Joining the ranks of young people around challenging injustice is Mumbai-based poetry collective UnErase Poetry with its recently launched campaign titled “52 seconds for free speech” (video above).
In the 52-second video, which is aptly devoid of human voice, and is accompanied only by a harsh din of static noise and video clips, the poetry collective stands up to the oppressors of free speech with an understated yet impactful message: “Imagine if all these voices were muted.”
The collective makes use of the national anthem with its campaign “#UnMuteFreeSpech”: “We live in times where free speech and media are under threat. It takes 52 seconds to stand up for the national anthem. It is time we take these 52 seconds to stand up for free speech.”
The poetry collective was founded by 16-year-old Simar Singh in Mumbai in 2017 to promote spoken-word poetry in Hindi and English, and it has often featured poets who take on serious social or political issues with their poetry. With this campaign, however, the aim is to question the tacit censorship that has taken over art and media in India.
“52 seconds for free speech is a question to all the so-called nationalists and patriots, the defenders of the government and authorities, who stand up for the national anthem with so much pride yet have blinded themselves to everything that has been taken away from the rest of us, from our democracy,” Singh told Scroll.in. “Their blind love for the government comes at the cost of our right to free speech. We are questioning their nationalism today and asking them to stand up, for all of us.”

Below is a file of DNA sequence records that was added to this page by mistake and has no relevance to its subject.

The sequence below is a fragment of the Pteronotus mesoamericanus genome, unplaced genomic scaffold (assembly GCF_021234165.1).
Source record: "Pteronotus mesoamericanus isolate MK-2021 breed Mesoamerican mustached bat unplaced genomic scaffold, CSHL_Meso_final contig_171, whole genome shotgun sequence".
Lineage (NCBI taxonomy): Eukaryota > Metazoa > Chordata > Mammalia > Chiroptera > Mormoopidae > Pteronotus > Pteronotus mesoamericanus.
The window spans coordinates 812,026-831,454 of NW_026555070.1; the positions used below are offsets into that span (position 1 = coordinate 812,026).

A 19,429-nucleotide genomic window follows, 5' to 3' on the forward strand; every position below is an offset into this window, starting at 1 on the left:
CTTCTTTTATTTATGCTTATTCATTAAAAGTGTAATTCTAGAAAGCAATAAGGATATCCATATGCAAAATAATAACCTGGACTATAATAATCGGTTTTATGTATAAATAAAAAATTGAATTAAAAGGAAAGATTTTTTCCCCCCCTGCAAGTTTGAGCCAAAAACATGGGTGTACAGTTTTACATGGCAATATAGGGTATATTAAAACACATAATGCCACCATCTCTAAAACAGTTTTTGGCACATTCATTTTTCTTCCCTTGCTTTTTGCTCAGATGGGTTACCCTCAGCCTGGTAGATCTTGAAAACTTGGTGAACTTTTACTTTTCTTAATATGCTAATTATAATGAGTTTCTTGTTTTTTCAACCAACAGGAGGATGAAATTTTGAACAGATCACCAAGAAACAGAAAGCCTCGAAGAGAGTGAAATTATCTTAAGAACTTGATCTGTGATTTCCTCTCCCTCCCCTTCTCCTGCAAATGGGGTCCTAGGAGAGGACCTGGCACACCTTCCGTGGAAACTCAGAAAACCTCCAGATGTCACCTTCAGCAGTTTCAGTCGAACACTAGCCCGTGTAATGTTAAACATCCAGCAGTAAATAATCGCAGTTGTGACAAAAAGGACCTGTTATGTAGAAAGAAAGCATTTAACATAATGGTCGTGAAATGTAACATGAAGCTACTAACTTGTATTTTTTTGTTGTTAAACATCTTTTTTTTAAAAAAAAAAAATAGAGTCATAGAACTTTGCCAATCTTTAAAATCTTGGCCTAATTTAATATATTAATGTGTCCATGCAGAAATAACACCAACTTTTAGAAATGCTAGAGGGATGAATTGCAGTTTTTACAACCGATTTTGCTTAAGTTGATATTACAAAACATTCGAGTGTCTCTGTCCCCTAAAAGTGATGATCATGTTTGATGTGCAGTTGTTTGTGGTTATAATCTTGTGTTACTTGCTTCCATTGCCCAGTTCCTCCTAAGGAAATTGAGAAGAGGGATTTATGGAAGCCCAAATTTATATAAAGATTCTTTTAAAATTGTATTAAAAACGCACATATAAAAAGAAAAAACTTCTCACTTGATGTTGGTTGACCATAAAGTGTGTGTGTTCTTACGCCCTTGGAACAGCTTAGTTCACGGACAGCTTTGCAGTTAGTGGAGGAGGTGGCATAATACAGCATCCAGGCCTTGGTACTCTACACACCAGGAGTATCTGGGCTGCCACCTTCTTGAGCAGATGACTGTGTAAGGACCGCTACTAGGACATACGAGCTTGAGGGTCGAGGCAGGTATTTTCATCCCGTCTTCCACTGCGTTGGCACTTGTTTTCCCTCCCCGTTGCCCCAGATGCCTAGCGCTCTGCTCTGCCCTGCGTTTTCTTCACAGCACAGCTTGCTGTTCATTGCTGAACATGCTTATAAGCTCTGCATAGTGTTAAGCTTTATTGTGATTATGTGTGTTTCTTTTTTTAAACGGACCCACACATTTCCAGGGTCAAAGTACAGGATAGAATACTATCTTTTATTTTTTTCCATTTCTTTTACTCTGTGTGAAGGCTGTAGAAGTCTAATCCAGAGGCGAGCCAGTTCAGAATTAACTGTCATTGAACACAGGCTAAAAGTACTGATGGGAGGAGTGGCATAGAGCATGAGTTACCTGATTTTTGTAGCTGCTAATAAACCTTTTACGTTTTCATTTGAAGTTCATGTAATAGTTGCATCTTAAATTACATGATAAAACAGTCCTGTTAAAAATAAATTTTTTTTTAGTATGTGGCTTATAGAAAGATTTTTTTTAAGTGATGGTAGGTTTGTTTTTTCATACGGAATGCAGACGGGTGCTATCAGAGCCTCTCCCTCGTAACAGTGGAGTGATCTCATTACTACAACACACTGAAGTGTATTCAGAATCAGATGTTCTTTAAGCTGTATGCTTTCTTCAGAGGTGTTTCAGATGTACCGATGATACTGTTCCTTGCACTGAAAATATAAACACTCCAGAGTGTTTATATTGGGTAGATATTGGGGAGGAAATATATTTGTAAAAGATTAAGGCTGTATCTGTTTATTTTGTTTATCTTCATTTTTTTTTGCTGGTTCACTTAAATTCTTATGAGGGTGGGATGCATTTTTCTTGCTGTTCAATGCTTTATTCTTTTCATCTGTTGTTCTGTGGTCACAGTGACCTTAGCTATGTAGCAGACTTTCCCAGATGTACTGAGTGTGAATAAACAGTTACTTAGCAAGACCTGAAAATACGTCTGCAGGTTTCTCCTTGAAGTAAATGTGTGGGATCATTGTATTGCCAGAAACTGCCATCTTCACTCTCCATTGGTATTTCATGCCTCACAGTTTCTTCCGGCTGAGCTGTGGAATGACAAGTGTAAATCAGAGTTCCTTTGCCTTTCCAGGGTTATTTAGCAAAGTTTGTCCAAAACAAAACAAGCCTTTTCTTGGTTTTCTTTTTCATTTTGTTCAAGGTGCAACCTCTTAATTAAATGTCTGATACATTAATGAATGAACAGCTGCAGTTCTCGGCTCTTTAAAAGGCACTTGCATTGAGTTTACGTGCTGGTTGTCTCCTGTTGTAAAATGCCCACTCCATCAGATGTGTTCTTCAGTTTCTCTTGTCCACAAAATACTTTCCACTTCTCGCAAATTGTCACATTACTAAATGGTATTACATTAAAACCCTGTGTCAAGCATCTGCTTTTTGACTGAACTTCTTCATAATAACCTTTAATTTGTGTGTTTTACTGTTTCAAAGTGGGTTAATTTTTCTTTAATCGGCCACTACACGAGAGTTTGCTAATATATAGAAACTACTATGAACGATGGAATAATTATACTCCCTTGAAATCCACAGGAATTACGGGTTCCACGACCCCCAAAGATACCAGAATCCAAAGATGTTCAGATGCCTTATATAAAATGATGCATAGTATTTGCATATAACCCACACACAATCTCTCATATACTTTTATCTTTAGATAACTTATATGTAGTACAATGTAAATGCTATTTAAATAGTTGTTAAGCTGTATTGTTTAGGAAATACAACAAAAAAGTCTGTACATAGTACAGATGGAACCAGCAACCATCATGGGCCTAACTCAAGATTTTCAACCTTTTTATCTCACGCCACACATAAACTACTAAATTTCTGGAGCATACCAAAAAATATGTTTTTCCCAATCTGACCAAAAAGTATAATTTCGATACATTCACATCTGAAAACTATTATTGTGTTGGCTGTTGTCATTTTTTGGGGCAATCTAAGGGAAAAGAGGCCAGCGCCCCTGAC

“Today, the fourth pillar of our democracy has been threatened and censored, and our very source of expression and opinion has been shaken by those in power,” Singh said. “Shutting down the voice of the free press is a direct hit to the democracy. If we don’t talk about it, then who will?”
Ironically, even UnErase Poetry’s campaign attracted trouble. “When we spoke about free speech through our campaign, we too were asked to shut up,” claimed Singh. “We live in fear because of the abuses we’re getting, but speaking up is worth all of it. Our own fans are asking us to stay out of politics and just remain artistes.”
“But how can we, as artists, ‘stay out of it’?” Singh demanded. “If at the end of the day people are getting intimidated and affected by such a small entity, there has to be something really wrong with the country.”